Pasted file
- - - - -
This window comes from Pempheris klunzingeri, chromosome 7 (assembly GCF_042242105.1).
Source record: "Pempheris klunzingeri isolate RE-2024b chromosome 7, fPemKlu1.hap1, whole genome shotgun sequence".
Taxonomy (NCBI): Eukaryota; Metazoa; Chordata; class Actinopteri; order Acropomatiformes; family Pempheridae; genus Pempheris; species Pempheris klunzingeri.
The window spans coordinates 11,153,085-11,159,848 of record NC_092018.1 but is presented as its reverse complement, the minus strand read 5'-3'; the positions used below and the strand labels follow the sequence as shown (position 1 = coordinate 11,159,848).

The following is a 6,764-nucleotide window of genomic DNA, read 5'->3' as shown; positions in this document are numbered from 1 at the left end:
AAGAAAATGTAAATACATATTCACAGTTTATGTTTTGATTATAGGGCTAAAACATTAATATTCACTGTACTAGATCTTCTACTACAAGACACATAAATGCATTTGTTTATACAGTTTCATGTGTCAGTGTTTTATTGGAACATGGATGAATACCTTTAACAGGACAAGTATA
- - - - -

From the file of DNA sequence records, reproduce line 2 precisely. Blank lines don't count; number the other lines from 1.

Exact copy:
Source record: "Pempheris klunzingeri isolate RE-2024b chromosome 7, fPemKlu1.hap1, whole genome shotgun sequence".